The training and experience of such academic philosophers as Richard Rorty and Hilary Putnam do not equip them with the economic and other social‐scientific tools necessary to make useful contributions to political discussion. In the case of Rorty, this has resulted in his being unable to make effective ripostes to left‐wing critics of his defense of “bourgeois liberalism,” his uncritical endorsement of simplistic arguments for social reform, and his embrace of false prophecies of doom, such as those found in Orwell's (...) novel Nineteen Eighty‐Four. Moreover, his disdain for “theory” has blinded him to the utility of mid‐level theories, such as those of economics, in dealing with concrete social problems. (shrink)
John Donne's song was hardly written in the tradition of political philosophy, but it has a good deal to say about the theme of luck, both good and bad, which I want to address. There is no doubt but that bad luck has bad consequences for the persons who suffer from it. If there were a costless way in which the consequences of bad luck could be spread across everyone in society at large, without increasing the risk of its occurrence, (...) then most of us would pronounce ourselves better off for the change. In this sense it can be said, for example, that there is a utilitarian grounding for a moral obligation to care and provide for those persons who suffer the fortunes of bad luck. For the sake of argument I do not wish to contest this particular starting point, although there are many who would. Instead, I want to ask the question of whether this moral obligation should be converted into a legal obligation, backed by public force. The dominant answer to that question today is yes. Even those who think that markets should determine decisions on production find that the state has a proper role to reduce the adverse consequences of bad luck. My cast of mind is more skeptical. In life, or, in this instance, politics, “come bad chance, and we do join to it our strength.” In general the effort to use coercion to counter the adverse effects of luck tends only to make matters worse. (shrink)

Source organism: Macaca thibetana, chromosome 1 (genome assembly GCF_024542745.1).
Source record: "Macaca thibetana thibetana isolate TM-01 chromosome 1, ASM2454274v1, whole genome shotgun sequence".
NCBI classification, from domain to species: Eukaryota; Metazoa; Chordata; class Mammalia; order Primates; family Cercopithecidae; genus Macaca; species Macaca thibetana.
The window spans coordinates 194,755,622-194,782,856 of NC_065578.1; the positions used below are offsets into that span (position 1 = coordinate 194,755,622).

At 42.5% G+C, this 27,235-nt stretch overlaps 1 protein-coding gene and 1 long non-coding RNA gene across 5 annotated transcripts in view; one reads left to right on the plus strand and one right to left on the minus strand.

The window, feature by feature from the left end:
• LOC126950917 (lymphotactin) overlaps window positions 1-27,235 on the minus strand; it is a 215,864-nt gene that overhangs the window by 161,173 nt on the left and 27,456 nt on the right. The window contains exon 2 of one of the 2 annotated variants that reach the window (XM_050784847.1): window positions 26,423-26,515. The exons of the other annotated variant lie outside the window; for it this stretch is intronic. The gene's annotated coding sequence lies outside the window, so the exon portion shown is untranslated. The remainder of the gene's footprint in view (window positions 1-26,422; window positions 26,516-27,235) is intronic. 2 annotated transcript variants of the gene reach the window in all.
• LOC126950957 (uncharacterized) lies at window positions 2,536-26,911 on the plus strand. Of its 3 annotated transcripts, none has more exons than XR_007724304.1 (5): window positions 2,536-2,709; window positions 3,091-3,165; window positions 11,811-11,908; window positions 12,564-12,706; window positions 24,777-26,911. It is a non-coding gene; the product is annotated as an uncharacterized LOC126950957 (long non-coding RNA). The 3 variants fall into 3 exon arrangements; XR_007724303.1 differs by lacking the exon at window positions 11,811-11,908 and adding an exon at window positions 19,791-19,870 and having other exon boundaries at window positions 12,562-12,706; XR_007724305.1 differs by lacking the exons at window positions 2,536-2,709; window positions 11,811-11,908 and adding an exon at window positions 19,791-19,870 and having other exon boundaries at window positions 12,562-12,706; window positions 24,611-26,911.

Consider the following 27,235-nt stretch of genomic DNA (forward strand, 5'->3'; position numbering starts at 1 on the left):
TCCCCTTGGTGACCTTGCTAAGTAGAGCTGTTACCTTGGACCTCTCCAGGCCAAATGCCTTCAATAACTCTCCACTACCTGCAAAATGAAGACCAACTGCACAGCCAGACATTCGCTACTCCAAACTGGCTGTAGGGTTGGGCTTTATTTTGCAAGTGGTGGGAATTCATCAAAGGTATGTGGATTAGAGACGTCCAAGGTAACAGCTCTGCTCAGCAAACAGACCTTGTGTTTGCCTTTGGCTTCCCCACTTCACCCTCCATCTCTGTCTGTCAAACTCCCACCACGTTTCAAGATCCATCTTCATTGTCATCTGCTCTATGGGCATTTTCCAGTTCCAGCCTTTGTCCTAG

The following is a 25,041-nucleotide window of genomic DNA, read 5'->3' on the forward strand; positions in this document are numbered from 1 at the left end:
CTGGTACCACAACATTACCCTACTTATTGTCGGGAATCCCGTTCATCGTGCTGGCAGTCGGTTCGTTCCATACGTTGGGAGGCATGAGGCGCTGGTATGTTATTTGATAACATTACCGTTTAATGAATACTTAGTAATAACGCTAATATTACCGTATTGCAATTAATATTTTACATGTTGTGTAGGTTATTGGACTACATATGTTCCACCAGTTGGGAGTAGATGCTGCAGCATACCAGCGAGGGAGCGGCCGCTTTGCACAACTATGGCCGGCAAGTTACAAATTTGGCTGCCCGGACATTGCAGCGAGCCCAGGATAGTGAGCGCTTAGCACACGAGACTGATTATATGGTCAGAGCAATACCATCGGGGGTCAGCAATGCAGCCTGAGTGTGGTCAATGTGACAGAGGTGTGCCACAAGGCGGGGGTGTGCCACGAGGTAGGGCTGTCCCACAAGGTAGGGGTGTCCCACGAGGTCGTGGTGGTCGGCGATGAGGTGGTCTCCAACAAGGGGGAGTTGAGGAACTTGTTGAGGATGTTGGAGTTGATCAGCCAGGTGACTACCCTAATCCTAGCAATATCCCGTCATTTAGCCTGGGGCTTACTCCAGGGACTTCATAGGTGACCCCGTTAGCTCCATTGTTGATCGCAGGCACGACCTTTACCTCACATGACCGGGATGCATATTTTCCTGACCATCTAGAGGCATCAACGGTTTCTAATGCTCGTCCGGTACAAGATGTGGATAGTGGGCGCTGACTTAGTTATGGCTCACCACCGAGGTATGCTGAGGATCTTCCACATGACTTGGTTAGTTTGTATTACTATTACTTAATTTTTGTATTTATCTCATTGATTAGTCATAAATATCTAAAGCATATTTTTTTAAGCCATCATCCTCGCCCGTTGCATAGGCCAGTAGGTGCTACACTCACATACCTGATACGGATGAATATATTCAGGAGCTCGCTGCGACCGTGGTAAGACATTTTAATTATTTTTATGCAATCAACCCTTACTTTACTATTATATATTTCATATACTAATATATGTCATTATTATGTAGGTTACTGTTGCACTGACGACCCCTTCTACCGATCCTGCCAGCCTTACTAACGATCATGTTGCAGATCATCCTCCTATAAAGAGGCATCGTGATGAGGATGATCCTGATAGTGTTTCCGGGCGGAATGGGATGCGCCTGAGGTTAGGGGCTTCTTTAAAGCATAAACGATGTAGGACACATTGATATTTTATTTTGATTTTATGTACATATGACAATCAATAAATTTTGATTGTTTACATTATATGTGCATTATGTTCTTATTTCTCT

Richard M. Gale Richard Gale was an American philosopher known for defending the A-theory of time against the B-theory. The A-theory implies, for example, that tensed predicates are not reducible to tenseless predicates. Gale also argued against the claim that negative truths are reducible to positive ones. He created a new modal version of … Continue reading Gale, Richard M. →.
In this review of Richard Swinburne's Is There a God? , Richard Dawkins admires Swinburne's clarity but is unconvinced by his arguments. Dawkins questions, in particular, Swinburne's suggestion that the hypothesis that God exists and sustains his creation is simpler than the hypothesis that there is no God.
In a Sentences Commentary written about 1250 the Franciscan Richard Rufus subjects Anselm’s argument for God’s existence in his Proslogion to the most trenchant criticism since Gaunilon wrote his response on behalf of the “fool.” Anselm’s argument is subtle but sophistical, claims Rufus, because he fails to distinguish between signification and supposition. Rufus therefore offers five reformulations of the Anselmian argument, which we restate in modern formal logic and four of which we claim are valid, the fifth turning on a (...) possible scribal error. Rufus’s final conclusion is that the formulation in Proslogion, chapter 3, is convincing, but not that of chapter 2. (shrink)